I’ll leave someone else to tackle how unpleasant using “rapey” as an insult is…


#11

“the parallels are terrible and frightening.” A politician who actually speaks his mind, and does not suffer from a reflexive liberal mindset–yes, terrible and frightening indeed–at least to Mr. Doctorow, who never seems to realize the absurdity of his hyperbole.


#12

That’s exactly why Trump is terrifying. You do know that he’s stated that he’d get the US embroiled in numerous economic world wars right? Totally unnecessary wars for even stupider reasons than Bush had.

Yes Trump speaks his mind. And that’s why we’re afraid. He’s transparently shown himself to be so thin-skinned he doesn’t belong within 500 miles of the nuclear football. Because he’s said he’ll punt it.

He doesn’t just look like a psychotic muppet. He pretty much is one.


#13

Hmmm how about a honeypot?


#14

Quite the opposite the way I see it.


#15

He gave up his US nationality. I think it was earlier this year. If he’d kept it, he’d have had to start paying US taxes, due to some change in American law.

Edit: - http://www.theatlantic.com/international/archive/2015/02/boris-Johnson-renounces-us-citizenship-tax-bill-mayor-london/385554/
"Johnson sold a house in London for a cool £730,000 profit, and as U.S. citizens are required to pay capital-gains tax on overseas transactions, Uncle Sam sent Mayor Boris a bill. "


#16

Sorry Cory, you write a lot of good stuff but I think your comparison here is well wide of the mark and invoking that “rapey clown” quote is pretty inappropriate.

Johnson is a centre-right, educated, cosmopolitan politician who yes, uses a larger-than-life media persona to his political advantage, but also if you ever watch London assembly questions has a sensitive approach and is involved with real details. It’s a bit of an insult to the combined electorate of London to suggest we repeatedly voted him in as a joke, or to entirely dismiss the positive things that have happened to London on his watch as the work entirely of others.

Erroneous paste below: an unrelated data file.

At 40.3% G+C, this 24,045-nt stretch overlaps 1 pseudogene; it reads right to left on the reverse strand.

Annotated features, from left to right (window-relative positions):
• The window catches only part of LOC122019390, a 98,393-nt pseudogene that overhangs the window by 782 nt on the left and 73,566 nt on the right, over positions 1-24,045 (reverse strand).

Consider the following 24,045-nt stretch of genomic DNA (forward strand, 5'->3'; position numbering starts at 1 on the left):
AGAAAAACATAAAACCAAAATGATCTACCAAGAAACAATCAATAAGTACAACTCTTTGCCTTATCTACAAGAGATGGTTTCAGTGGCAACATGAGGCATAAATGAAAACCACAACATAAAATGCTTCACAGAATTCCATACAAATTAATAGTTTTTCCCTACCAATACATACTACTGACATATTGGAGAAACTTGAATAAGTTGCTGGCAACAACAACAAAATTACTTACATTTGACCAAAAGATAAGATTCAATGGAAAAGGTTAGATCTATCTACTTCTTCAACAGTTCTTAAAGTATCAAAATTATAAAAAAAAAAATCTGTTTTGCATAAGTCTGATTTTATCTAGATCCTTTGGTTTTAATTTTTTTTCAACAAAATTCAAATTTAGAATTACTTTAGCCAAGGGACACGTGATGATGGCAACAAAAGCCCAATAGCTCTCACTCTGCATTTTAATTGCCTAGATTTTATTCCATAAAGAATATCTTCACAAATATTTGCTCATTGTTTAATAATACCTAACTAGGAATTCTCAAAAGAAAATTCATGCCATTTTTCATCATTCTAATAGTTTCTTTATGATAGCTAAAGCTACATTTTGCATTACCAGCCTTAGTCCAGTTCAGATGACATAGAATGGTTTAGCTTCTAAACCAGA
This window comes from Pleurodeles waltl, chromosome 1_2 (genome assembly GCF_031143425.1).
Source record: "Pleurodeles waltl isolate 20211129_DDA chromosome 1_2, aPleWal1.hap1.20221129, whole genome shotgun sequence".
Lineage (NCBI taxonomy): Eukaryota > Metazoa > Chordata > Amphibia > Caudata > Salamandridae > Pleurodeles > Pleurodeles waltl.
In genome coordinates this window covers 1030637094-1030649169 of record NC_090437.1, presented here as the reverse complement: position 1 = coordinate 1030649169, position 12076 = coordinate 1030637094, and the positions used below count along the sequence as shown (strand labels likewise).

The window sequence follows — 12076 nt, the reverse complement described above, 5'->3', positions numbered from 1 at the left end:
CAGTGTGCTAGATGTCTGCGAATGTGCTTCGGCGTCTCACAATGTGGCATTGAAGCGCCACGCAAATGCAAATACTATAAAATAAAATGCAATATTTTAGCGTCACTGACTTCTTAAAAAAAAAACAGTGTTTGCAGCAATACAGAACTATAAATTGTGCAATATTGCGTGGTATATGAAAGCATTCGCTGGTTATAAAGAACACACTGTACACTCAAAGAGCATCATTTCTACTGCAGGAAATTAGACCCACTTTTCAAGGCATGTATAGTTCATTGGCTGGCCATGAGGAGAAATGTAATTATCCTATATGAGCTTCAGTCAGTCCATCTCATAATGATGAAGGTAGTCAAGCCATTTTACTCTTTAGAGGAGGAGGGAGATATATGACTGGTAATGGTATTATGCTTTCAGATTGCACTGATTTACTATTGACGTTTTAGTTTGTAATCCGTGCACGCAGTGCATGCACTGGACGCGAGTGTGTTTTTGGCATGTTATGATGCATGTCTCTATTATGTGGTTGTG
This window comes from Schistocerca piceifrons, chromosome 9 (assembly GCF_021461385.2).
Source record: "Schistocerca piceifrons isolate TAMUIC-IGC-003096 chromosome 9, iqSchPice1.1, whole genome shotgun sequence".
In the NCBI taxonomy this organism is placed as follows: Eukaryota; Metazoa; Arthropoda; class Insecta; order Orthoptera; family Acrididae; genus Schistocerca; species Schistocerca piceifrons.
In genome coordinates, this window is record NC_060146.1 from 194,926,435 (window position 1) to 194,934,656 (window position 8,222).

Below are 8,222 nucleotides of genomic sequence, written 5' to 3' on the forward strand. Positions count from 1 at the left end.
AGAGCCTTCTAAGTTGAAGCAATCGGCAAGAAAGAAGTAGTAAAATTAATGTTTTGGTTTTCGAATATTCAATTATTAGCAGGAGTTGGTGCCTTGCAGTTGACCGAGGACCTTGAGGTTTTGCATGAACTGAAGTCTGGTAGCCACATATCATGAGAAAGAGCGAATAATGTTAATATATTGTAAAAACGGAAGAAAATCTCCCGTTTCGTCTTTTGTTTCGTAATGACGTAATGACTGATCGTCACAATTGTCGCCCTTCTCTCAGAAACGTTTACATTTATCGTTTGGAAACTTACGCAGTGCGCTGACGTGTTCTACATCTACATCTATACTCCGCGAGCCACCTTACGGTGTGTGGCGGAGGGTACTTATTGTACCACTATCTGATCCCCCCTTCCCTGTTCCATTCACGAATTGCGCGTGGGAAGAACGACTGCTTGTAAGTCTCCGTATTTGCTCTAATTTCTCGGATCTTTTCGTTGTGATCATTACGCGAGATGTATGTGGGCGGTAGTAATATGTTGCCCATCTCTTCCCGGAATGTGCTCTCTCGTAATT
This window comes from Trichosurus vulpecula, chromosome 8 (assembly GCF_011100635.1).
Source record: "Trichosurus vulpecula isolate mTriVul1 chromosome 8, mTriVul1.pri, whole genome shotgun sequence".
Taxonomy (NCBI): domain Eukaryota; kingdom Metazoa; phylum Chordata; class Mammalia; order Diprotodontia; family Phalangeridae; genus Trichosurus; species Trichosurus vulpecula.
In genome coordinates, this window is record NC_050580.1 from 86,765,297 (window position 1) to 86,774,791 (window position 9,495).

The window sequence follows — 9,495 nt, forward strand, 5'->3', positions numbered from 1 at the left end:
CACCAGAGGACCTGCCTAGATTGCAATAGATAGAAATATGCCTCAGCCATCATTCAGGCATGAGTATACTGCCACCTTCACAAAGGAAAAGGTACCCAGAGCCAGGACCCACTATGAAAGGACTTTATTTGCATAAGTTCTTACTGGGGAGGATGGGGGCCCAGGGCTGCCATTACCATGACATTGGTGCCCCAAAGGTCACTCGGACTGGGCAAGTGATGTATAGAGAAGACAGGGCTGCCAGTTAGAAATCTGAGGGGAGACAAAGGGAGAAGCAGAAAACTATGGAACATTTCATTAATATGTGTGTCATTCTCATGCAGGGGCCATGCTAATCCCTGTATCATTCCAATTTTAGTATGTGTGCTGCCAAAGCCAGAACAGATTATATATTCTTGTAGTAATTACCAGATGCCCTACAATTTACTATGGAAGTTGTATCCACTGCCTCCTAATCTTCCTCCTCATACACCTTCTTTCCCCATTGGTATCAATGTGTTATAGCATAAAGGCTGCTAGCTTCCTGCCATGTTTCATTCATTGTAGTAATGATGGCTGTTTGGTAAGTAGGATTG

Supporting a London living-wage, better access to our jobs market for foreign nationals and big infrastructure spending such as cros-srail 1, 2 and an estuary airport are hardly the marks of a hard-line, reflexive right winger in the Republican image

Trump on the other hand has always come across to me as an anti-intellectual philistine. His TV persona seems to be entirely about him being right because he is rich, not the other way around (which is more often admired). His election campaign appears to be a naked piece of ego mania, peppered with insults and deliberate antagonism. Th two men are not the same.

Each is easily skewered (although I would argue one is more deserving) on their own merits should you wish to write that way (although I would argue Trump is more deserving of attack), but the comparison is not illuminating.


#17

There is of course another possible reason: the two things the English (not the Sottish or the Welsh) are most infatuated with are self-made ambition and the Establishment. Thanks to the strange quirks of history B Johnson embodies both these spaces. He is fuelled by fiery ambition of an upstart immigrant thus is a bit of an outsider while also being hyper Establishment (Eaton & all).

You could basically read him as a rejuvenating force to the Establishment. People can nurse the illusion that they have elected something new and different while at the same time voting for the good old, tested reliable establishment. i.e. It looks different but nothing really changes…

As to Trump. He is merely a symptom of US American’s love affair with capitalism which by now clearly trumps your nobel and historic love affair with freedom and liberty.


#18

Basically what you are saying is that it’s a bit harder to fool the general London voter than the US GOP electorate? Which is not saying much.

As a Londoner, interested and involved in politics I find it difficult to pin point anything B. Johnson did that was not to the advancement of his cause i.e. B Johnson, and benefited the population at large.

Two questions. How can a politician in charge of the biggest melting pot in Europe (which greatly benefits from EU immigrants) be so xenophobically anti Europe http://www.managementtoday.co.uk/news/1320232/boris-johnson-wants-immigrants-just-not-europe/?

And how can he possibly in his hands on way be booth Mayor of London and a constituency MP. Sorry, I am just not buying it that London is having a good deal with a Mayor with a second job.


#19

I can’t speak to Johnson, but in Trump’s case it’s not an insult:


#20

but he is a capitalist’s dream. with no conscience and a good hand at picking yeah sayers as advisors. what more do you want…capitalism has won, fair and square…and the communal is dead.